On every single page, the author throws about 1 - 4 different companies as examples. So choke full of examples that my mind is in a mess now. F*ck. I've never seen a book like this. It exposes a lot of new concepts which I've never thought of. The best thing is : the author boldly criticizes a whole ton of companies, what they did right and what they did wrong. This is rather unusual for a book as most authors usually refrain from talking about the bad points of how Company A did X amt of things wrong and what they could have done better.
Note, the term "Visual Hammer" doesn't necessarily refer to logos or icons in the book.

3) The 22 Immutable Laws of Marketing : Another really good book. Written by Al Ries (Visual Hammer is written by his daughter) in the same style : critiquing a ton of companies in the world and how we can learn from them. I feel if one takes the lessons in the book to heart, one can really go far with branding. One section about quality vs branding makes me realize that quality is not everything.

IMO, I would rate all 3 books 5 stars.
I've now become a fan of Al Ries and will be reading more of his and his daughter's books.
 

MJ DeMarco

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LuckyPup

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Tools of Titans, i'm half way thought the book and i'm not sure if I should finish it. I've read many books this year but i still can't implement most of what i learned, now i'm rethinking which books i should read
Yeah, if you find yourself reading a lot of books, but not implementing what you've learned, you have a case of "action faking," as MJ puts it. Instead, read one book several times, until you develop the habit of implementation.

I'm not criticizing you at all. I'm an info junkie myself and have fallen into this trap many times.
 

million$$$smile

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Currently reading a book written by one of the forum members @JScott

I am thoroughly impressed. In my quest for learning, I had decided to read something totally out of my toybox of what I currently do. With that in mind, this book has held my interest.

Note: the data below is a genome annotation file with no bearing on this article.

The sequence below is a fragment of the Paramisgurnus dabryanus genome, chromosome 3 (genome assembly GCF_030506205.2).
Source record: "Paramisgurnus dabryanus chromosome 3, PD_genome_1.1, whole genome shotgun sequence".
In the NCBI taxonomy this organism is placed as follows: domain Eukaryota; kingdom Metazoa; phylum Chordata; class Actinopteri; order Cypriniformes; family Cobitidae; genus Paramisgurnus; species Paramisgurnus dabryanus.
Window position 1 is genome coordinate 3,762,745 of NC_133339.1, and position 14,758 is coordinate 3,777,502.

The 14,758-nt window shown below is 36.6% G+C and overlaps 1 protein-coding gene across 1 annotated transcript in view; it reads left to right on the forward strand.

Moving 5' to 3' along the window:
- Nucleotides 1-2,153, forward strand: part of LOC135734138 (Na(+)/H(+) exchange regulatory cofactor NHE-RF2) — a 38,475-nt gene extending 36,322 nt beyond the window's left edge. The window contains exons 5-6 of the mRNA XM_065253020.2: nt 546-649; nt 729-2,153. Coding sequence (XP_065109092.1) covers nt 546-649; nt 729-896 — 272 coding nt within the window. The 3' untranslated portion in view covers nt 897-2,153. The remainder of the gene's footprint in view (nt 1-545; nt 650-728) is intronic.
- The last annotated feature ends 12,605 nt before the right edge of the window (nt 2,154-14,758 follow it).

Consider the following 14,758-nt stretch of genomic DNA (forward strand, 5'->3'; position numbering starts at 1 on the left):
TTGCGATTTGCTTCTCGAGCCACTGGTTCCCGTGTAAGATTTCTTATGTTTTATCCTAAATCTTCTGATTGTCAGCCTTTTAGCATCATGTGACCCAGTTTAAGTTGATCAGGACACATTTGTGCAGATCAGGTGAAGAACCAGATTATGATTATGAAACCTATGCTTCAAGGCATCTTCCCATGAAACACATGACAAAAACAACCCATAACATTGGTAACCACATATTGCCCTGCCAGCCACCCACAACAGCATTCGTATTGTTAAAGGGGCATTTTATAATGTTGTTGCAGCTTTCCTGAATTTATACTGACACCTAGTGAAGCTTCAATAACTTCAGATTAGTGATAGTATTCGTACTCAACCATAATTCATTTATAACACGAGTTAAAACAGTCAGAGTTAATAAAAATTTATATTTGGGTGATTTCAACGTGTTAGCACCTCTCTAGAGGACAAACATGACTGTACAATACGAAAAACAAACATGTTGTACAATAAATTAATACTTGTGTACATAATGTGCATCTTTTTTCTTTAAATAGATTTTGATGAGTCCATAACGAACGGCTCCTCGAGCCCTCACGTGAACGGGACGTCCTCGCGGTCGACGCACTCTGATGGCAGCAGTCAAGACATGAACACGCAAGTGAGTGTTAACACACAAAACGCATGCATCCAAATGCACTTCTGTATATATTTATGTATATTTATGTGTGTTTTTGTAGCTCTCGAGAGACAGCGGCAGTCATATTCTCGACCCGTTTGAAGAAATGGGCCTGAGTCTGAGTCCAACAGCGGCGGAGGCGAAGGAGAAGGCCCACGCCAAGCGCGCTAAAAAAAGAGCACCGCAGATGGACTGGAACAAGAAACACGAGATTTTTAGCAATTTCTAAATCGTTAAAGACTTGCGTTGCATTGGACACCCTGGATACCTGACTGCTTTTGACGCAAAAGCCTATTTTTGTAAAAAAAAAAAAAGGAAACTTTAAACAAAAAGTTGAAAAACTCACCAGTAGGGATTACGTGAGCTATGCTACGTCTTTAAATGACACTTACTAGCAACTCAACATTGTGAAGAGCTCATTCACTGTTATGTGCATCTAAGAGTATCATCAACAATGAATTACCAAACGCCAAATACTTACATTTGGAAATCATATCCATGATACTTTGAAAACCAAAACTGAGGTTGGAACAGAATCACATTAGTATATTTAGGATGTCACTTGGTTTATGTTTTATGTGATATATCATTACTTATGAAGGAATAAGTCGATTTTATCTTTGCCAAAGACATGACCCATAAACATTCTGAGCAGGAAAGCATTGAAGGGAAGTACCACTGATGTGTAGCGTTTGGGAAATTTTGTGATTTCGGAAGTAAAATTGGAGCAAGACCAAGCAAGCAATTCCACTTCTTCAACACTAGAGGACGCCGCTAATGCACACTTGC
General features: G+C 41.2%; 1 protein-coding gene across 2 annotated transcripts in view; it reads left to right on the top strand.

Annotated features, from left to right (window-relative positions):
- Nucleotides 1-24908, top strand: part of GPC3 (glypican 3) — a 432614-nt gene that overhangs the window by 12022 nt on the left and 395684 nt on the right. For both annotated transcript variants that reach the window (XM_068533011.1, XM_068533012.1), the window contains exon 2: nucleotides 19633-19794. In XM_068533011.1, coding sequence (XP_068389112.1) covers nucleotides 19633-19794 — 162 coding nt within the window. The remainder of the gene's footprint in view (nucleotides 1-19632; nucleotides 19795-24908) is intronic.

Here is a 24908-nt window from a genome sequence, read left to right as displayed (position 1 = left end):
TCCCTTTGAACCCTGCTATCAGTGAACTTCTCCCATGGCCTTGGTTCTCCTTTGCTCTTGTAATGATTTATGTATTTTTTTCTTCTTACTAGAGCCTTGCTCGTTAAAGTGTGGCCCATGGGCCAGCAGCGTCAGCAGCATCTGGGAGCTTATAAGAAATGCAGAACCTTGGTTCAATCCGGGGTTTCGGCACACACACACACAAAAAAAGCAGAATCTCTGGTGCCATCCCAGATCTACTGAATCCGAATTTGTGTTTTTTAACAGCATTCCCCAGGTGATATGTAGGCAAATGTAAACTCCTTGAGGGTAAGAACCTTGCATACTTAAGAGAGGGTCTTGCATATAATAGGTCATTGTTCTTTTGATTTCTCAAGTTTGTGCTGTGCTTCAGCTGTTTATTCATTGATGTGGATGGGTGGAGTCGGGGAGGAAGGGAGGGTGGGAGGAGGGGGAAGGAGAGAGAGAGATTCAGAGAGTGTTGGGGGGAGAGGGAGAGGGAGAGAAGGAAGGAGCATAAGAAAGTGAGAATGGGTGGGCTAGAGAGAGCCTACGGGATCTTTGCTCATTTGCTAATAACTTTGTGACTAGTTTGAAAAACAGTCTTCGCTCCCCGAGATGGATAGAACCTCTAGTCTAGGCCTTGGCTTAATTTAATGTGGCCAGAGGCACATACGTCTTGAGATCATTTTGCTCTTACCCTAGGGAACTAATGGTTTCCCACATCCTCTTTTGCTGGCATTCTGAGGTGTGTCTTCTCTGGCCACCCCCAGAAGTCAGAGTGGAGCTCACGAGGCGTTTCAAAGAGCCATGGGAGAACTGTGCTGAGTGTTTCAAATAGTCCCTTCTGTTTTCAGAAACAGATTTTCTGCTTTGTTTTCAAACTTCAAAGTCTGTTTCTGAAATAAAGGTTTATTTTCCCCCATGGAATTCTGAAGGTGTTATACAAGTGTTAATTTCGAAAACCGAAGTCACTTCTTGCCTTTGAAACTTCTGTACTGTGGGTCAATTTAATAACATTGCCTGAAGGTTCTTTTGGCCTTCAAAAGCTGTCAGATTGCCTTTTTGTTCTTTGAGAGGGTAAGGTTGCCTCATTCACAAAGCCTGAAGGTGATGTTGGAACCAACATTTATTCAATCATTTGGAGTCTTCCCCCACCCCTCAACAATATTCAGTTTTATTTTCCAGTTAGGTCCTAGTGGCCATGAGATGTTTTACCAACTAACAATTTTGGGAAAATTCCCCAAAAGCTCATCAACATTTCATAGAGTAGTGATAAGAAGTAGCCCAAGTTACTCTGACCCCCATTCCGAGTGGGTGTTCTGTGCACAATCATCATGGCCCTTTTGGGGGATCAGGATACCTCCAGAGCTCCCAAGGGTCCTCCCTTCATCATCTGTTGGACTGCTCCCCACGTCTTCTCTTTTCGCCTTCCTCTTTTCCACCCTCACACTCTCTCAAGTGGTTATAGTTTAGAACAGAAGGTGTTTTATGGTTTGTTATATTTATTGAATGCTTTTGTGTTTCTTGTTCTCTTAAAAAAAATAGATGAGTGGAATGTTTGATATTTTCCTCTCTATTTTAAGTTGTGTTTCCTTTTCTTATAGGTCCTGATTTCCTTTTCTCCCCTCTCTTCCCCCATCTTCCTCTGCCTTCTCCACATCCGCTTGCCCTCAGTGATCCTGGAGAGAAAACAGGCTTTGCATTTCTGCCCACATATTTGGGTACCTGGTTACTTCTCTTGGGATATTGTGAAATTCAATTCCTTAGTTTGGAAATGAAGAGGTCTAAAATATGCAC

I have an extremely hard time finishing a hard copy of any book so I normally just listen to audible played at 180x. But I've been reading this nightly and have thoroughly enjoyed it.
Highly recommended.
 

Siddhartha

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This book changed me.
I read his earlier work "Love yourself like your life depended on it" and it was mildly useful for changing my self-talk and engaging some more self-respect/conviction, but it was just that, mild. Here Kamal managed to find the perfect g-spot between truth, hopes, life, and carrying on that gifted me a peace that I hadn't had since I read Herman Hesse's "Siddartha" when I was 19. I can tangibly feel that things will work out, and things will especially workout once I leave my gig to put all my effort into my venture.
Highly recommended, and this is free with a kindle unlimited subscription.


Completely solid book that I would recommend to anyone in a heart beat. It's a relatively short read but well layed out and sprinkled with anecdotes that help you latch onto the meaning and the process of getting over fears. Interestingly enough, author has ties to Kamal Ravikant and James Altucher.